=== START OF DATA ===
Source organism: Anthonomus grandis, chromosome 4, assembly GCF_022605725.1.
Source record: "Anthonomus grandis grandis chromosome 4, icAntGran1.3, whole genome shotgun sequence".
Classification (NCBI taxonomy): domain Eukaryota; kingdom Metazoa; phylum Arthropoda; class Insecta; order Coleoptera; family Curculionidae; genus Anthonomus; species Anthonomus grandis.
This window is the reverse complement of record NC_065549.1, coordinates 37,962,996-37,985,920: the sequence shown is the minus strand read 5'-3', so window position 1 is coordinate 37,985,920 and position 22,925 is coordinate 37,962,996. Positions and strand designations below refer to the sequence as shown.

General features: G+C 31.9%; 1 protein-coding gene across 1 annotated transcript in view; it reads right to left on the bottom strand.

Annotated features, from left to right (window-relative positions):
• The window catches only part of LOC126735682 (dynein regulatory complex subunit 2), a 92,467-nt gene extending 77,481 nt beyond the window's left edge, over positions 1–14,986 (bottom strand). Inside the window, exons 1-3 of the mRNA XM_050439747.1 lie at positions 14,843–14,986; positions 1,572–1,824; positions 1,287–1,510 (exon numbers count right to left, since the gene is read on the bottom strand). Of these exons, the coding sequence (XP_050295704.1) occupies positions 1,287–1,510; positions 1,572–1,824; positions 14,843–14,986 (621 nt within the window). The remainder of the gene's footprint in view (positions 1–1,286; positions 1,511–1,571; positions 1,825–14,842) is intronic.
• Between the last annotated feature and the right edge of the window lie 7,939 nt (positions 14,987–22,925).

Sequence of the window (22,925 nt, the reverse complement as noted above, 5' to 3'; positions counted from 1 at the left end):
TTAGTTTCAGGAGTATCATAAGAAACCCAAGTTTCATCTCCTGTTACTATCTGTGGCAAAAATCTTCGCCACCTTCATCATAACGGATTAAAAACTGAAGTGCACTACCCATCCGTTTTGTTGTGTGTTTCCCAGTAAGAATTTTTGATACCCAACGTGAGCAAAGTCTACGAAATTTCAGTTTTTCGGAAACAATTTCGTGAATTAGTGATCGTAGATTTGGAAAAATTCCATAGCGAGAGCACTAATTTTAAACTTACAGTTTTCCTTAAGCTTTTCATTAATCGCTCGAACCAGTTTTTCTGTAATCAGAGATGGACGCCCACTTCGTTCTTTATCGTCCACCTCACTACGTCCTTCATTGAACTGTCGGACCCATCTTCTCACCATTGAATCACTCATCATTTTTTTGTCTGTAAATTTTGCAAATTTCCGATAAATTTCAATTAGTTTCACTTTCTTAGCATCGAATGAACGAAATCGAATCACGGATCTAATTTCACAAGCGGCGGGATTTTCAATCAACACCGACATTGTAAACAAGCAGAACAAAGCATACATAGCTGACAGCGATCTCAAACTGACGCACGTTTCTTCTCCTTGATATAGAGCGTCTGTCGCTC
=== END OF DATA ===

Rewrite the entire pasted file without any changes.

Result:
Source organism: Anthonomus grandis, chromosome 4, assembly GCF_022605725.1.
Source record: "Anthonomus grandis grandis chromosome 4, icAntGran1.3, whole genome shotgun sequence".
Classification (NCBI taxonomy): domain Eukaryota; kingdom Metazoa; phylum Arthropoda; class Insecta; order Coleoptera; family Curculionidae; genus Anthonomus; species Anthonomus grandis.
This window is the reverse complement of record NC_065549.1, coordinates 37,962,996-37,985,920: the sequence shown is the minus strand read 5'-3', so window position 1 is coordinate 37,985,920 and position 22,925 is coordinate 37,962,996. Positions and strand designations below refer to the sequence as shown.

General features: G+C 31.9%; 1 protein-coding gene across 1 annotated transcript in view; it reads right to left on the bottom strand.

Annotated features, from left to right (window-relative positions):
• The window catches only part of LOC126735682 (dynein regulatory complex subunit 2), a 92,467-nt gene extending 77,481 nt beyond the window's left edge, over positions 1–14,986 (bottom strand). Inside the window, exons 1-3 of the mRNA XM_050439747.1 lie at positions 14,843–14,986; positions 1,572–1,824; positions 1,287–1,510 (exon numbers count right to left, since the gene is read on the bottom strand). Of these exons, the coding sequence (XP_050295704.1) occupies positions 1,287–1,510; positions 1,572–1,824; positions 14,843–14,986 (621 nt within the window). The remainder of the gene's footprint in view (positions 1–1,286; positions 1,511–1,571; positions 1,825–14,842) is intronic.
• Between the last annotated feature and the right edge of the window lie 7,939 nt (positions 14,987–22,925).

Sequence of the window (22,925 nt, the reverse complement as noted above, 5' to 3'; positions counted from 1 at the left end):
TTAGTTTCAGGAGTATCATAAGAAACCCAAGTTTCATCTCCTGTTACTATCTGTGGCAAAAATCTTCGCCACCTTCATCATAACGGATTAAAAACTGAAGTGCACTACCCATCCGTTTTGTTGTGTGTTTCCCAGTAAGAATTTTTGATACCCAACGTGAGCAAAGTCTACGAAATTTCAGTTTTTCGGAAACAATTTCGTGAATTAGTGATCGTAGATTTGGAAAAATTCCATAGCGAGAGCACTAATTTTAAACTTACAGTTTTCCTTAAGCTTTTCATTAATCGCTCGAACCAGTTTTTCTGTAATCAGAGATGGACGCCCACTTCGTTCTTTATCGTCCACCTCACTACGTCCTTCATTGAACTGTCGGACCCATCTTCTCACCATTGAATCACTCATCATTTTTTTGTCTGTAAATTTTGCAAATTTCCGATAAATTTCAATTAGTTTCACTTTCTTAGCATCGAATGAACGAAATCGAATCACGGATCTAATTTCACAAGCGGCGGGATTTTCAATCAACACCGACATTGTAAACAAGCAGAACAAAGCATACATAGCTGACAGCGATCTCAAACTGACGCACGTTTCTTCTCCTTGATATAGAGCGTCTGTCGCTC